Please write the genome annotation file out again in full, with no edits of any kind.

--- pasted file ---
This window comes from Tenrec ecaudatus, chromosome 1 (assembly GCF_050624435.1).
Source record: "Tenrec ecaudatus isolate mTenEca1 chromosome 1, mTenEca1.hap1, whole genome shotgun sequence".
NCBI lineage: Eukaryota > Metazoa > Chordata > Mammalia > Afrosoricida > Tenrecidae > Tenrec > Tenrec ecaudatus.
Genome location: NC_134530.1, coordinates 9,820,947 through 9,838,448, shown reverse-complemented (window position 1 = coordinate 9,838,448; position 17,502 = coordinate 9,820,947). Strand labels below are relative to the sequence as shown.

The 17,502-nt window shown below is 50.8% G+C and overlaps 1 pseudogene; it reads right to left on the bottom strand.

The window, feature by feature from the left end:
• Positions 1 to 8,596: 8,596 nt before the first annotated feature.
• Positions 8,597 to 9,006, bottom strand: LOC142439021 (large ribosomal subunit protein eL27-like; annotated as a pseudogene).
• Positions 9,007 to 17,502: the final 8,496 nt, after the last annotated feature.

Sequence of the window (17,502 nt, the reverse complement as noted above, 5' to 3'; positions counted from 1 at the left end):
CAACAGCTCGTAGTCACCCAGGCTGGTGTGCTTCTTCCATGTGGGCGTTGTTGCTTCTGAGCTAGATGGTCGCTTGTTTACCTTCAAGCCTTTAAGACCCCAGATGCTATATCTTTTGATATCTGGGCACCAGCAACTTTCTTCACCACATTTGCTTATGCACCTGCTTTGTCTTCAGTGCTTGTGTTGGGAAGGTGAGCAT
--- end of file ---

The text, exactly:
This window comes from Tenrec ecaudatus, chromosome 1 (assembly GCF_050624435.1).
Source record: "Tenrec ecaudatus isolate mTenEca1 chromosome 1, mTenEca1.hap1, whole genome shotgun sequence".
NCBI lineage: Eukaryota > Metazoa > Chordata > Mammalia > Afrosoricida > Tenrecidae > Tenrec > Tenrec ecaudatus.
Genome location: NC_134530.1, coordinates 9,820,947 through 9,838,448, shown reverse-complemented (window position 1 = coordinate 9,838,448; position 17,502 = coordinate 9,820,947). Strand labels below are relative to the sequence as shown.

The 17,502-nt window shown below is 50.8% G+C and overlaps 1 pseudogene; it reads right to left on the bottom strand.

The window, feature by feature from the left end:
• Positions 1 to 8,596: 8,596 nt before the first annotated feature.
• Positions 8,597 to 9,006, bottom strand: LOC142439021 (large ribosomal subunit protein eL27-like; annotated as a pseudogene).
• Positions 9,007 to 17,502: the final 8,496 nt, after the last annotated feature.

Sequence of the window (17,502 nt, the reverse complement as noted above, 5' to 3'; positions counted from 1 at the left end):
CAACAGCTCGTAGTCACCCAGGCTGGTGTGCTTCTTCCATGTGGGCGTTGTTGCTTCTGAGCTAGATGGTCGCTTGTTTACCTTCAAGCCTTTAAGACCCCAGATGCTATATCTTTTGATATCTGGGCACCAGCAACTTTCTTCACCACATTTGCTTATGCACCTGCTTTGTCTTCAGTGCTTGTGTTGGGAAGGTGAGCAT